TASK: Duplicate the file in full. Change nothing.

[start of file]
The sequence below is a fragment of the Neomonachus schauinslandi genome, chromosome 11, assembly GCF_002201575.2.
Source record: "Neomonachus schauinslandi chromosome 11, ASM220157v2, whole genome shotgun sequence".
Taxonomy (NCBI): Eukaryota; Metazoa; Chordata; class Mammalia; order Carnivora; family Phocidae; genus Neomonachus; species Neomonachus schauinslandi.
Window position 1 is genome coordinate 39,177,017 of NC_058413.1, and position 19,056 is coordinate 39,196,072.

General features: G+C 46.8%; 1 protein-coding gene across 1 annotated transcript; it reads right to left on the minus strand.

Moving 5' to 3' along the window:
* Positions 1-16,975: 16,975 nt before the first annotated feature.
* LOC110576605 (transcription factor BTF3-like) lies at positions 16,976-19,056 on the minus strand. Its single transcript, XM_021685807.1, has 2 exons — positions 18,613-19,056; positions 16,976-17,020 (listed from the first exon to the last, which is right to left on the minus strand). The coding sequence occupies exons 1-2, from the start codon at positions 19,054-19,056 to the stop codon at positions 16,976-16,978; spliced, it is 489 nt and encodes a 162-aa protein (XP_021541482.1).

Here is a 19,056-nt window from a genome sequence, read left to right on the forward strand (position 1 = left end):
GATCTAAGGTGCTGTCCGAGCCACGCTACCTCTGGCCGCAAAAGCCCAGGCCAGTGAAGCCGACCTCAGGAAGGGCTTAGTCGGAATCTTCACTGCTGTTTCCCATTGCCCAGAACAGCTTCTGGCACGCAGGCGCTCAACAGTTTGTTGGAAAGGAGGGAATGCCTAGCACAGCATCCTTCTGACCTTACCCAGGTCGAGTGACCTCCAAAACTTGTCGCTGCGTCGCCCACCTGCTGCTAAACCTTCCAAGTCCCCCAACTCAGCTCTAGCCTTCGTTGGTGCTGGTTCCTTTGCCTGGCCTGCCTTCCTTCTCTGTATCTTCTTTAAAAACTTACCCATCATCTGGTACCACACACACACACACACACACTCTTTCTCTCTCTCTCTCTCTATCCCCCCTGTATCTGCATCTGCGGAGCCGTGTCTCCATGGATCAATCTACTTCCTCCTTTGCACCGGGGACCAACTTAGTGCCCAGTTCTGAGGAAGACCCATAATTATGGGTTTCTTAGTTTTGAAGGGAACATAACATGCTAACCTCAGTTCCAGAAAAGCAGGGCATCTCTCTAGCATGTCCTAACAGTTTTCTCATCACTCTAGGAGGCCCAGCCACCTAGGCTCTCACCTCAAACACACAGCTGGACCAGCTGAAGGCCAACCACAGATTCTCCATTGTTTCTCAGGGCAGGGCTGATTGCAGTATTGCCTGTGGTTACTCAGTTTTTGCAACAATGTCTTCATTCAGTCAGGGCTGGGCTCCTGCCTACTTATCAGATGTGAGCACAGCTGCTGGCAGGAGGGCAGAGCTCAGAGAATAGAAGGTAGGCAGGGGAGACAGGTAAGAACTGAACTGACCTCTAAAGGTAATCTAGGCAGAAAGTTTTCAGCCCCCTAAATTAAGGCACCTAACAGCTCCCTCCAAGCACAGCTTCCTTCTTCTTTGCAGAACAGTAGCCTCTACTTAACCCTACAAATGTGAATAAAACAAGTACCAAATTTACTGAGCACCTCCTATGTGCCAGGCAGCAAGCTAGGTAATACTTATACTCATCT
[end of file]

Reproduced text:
The sequence below is a fragment of the Neomonachus schauinslandi genome, chromosome 11, assembly GCF_002201575.2.
Source record: "Neomonachus schauinslandi chromosome 11, ASM220157v2, whole genome shotgun sequence".
Taxonomy (NCBI): Eukaryota; Metazoa; Chordata; class Mammalia; order Carnivora; family Phocidae; genus Neomonachus; species Neomonachus schauinslandi.
Window position 1 is genome coordinate 39,177,017 of NC_058413.1, and position 19,056 is coordinate 39,196,072.

General features: G+C 46.8%; 1 protein-coding gene across 1 annotated transcript; it reads right to left on the minus strand.

Moving 5' to 3' along the window:
* Positions 1-16,975: 16,975 nt before the first annotated feature.
* LOC110576605 (transcription factor BTF3-like) lies at positions 16,976-19,056 on the minus strand. Its single transcript, XM_021685807.1, has 2 exons — positions 18,613-19,056; positions 16,976-17,020 (listed from the first exon to the last, which is right to left on the minus strand). The coding sequence occupies exons 1-2, from the start codon at positions 19,054-19,056 to the stop codon at positions 16,976-16,978; spliced, it is 489 nt and encodes a 162-aa protein (XP_021541482.1).

Here is a 19,056-nt window from a genome sequence, read left to right on the forward strand (position 1 = left end):
GATCTAAGGTGCTGTCCGAGCCACGCTACCTCTGGCCGCAAAAGCCCAGGCCAGTGAAGCCGACCTCAGGAAGGGCTTAGTCGGAATCTTCACTGCTGTTTCCCATTGCCCAGAACAGCTTCTGGCACGCAGGCGCTCAACAGTTTGTTGGAAAGGAGGGAATGCCTAGCACAGCATCCTTCTGACCTTACCCAGGTCGAGTGACCTCCAAAACTTGTCGCTGCGTCGCCCACCTGCTGCTAAACCTTCCAAGTCCCCCAACTCAGCTCTAGCCTTCGTTGGTGCTGGTTCCTTTGCCTGGCCTGCCTTCCTTCTCTGTATCTTCTTTAAAAACTTACCCATCATCTGGTACCACACACACACACACACACACTCTTTCTCTCTCTCTCTCTCTATCCCCCCTGTATCTGCATCTGCGGAGCCGTGTCTCCATGGATCAATCTACTTCCTCCTTTGCACCGGGGACCAACTTAGTGCCCAGTTCTGAGGAAGACCCATAATTATGGGTTTCTTAGTTTTGAAGGGAACATAACATGCTAACCTCAGTTCCAGAAAAGCAGGGCATCTCTCTAGCATGTCCTAACAGTTTTCTCATCACTCTAGGAGGCCCAGCCACCTAGGCTCTCACCTCAAACACACAGCTGGACCAGCTGAAGGCCAACCACAGATTCTCCATTGTTTCTCAGGGCAGGGCTGATTGCAGTATTGCCTGTGGTTACTCAGTTTTTGCAACAATGTCTTCATTCAGTCAGGGCTGGGCTCCTGCCTACTTATCAGATGTGAGCACAGCTGCTGGCAGGAGGGCAGAGCTCAGAGAATAGAAGGTAGGCAGGGGAGACAGGTAAGAACTGAACTGACCTCTAAAGGTAATCTAGGCAGAAAGTTTTCAGCCCCCTAAATTAAGGCACCTAACAGCTCCCTCCAAGCACAGCTTCCTTCTTCTTTGCAGAACAGTAGCCTCTACTTAACCCTACAAATGTGAATAAAACAAGTACCAAATTTACTGAGCACCTCCTATGTGCCAGGCAGCAAGCTAGGTAATACTTATACTCATCT